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Fighting for a Happy Equal Pay Day

OPSEU President Warren (Smokey) Thomas and First Vice-President/Treasurer Eduardo (Eddy) Almeida
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Dear friends:

Well, it’s Equal Pay Day.

We wish today could be a happier one, where we all celebrate the success of finally closing the gender wage gap in Ontario.

But obviously, that’s not what today is about.

The gender wage gap persists, and it does for so many reasons. Sure, we have laws in place – like the Pay Equity Act – that aim to correct some of the factors contributing to the gap. But a worker on her own can’t easily achieve pay equity. Building a case for pay equity requires access to pay records, complex calculations, and, usually, long, drawn-out negotiations. Most workers don’t have the time or resources to do it on their own.

That’s why, even though pay equity is the law in Ontario, most women in non-union private sector jobs can’t be sure they’re receiving fair pay at all. In lots of cases, they aren’t.

That’s not right. The right to equal pay for work of equal value — not to mention plain old equal pay for equal work – is a human right. And it’s required by law. Women shouldn’t have to make the case for it.

Unfortunately, rights and laws on paper aren’t enough. We have to enforce them.

That’s why most workers who have won pay equity, or equal pay for equal work, have had unions to take on their cases. Just look at the public sector. It has the smallest gender pay gap relative to any other sector in Ontario; it’s also the most densely unionized. That’s no coincidence. It is a fact that strong unions are the surest way to equal pay.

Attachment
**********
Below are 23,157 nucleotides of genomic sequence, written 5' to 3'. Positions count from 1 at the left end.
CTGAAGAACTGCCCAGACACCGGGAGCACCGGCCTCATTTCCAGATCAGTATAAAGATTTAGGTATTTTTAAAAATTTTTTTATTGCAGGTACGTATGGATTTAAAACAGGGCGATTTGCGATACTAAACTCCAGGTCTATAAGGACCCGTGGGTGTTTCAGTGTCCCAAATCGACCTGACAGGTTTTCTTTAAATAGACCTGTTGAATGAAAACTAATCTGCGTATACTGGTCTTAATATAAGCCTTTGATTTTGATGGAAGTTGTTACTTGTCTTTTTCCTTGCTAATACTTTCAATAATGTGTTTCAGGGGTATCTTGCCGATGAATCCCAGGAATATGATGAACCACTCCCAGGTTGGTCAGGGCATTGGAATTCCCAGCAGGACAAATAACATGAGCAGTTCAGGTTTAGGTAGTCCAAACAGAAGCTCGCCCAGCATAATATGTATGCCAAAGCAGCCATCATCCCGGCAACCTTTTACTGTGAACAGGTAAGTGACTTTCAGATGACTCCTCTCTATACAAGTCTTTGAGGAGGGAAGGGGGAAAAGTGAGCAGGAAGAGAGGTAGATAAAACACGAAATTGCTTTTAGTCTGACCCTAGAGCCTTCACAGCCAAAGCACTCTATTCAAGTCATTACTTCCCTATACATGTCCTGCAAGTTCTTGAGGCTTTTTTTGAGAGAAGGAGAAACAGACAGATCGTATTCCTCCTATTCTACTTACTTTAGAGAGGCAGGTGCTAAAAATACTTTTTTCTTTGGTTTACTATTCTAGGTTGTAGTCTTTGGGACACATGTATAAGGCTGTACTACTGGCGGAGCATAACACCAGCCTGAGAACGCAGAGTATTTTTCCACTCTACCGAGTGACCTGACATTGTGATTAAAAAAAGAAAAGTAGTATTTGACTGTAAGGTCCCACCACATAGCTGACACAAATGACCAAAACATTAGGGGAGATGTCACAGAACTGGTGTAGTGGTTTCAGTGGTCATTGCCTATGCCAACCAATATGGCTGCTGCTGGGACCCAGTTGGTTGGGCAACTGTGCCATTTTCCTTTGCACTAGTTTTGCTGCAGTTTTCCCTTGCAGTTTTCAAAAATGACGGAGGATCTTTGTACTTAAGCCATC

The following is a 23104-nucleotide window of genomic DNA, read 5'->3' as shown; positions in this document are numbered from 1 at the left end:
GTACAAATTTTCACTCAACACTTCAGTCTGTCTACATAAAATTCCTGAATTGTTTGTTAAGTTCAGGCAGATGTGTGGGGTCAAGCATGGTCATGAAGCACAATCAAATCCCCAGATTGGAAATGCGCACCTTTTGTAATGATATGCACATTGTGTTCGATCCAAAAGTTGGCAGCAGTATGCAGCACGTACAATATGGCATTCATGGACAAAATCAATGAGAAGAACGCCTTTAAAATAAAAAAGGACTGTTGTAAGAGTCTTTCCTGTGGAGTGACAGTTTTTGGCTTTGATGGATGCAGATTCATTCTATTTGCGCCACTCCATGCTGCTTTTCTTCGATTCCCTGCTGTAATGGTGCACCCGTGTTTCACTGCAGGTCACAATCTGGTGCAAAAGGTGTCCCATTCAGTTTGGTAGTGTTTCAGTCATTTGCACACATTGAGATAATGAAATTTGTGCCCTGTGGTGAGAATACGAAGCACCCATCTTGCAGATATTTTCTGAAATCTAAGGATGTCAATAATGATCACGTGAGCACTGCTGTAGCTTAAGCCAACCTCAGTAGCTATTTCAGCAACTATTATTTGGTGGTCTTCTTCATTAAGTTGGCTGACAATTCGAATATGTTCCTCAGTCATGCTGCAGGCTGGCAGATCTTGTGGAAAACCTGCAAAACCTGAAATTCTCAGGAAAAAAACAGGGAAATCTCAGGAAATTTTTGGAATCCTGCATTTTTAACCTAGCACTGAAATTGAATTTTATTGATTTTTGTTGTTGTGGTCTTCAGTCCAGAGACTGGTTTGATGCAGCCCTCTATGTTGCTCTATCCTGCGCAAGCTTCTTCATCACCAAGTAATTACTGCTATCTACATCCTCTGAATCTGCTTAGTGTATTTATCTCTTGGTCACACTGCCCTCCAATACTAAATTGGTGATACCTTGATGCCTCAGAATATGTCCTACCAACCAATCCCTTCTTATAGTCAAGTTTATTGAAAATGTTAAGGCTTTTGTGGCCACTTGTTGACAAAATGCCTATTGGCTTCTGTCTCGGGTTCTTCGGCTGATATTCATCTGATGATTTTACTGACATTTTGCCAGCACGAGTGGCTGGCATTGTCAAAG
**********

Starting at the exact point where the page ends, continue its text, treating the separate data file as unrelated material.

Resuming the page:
But having a union doesn’t mean the fight for fair pay is over.

In recent times, we’ve seen this in developmental services, where we have been taking on employers and the Ontario government for failing to make pay equity payments. We’ve seen that at the LCBO, where an arbitrator recently decided that equal pay for equal work was just another issue between the employer and the union – not a human right that no one should have to pay for.

Looking at the collective agreements we’ve negotiated, our union can point to many successes, going back many years, in the fight for equal pay. But Equal Pay Day isn’t a day to pat ourselves on the back – far from it. It’s a call to arms. We need to rise up and fight with everything we have, at bargaining tables, on picket lines, in organizing drives, and at the ballot box.

It’s time for Ontario to really be an equitable province. It’s time for progressive legislation that makes unionizing easier; it’s time governments and employers got serious about enforcing pay equity for all workers; it’s time for universal child care and all the other supports we need to give everyone equal access to the job market.

Some day, if we keep fighting – and we will – women will get the financial recognition for the work they do, both paid and unpaid. When that day comes, then, and only then, will we be able to say, “Happy Equal Pay Day.”

In solidarity,

Warren (Smokey) Thomas, President
Eduardo (Eddy) Almeida, First Vice-President/Treasurer
Ontario Public Service Employees Union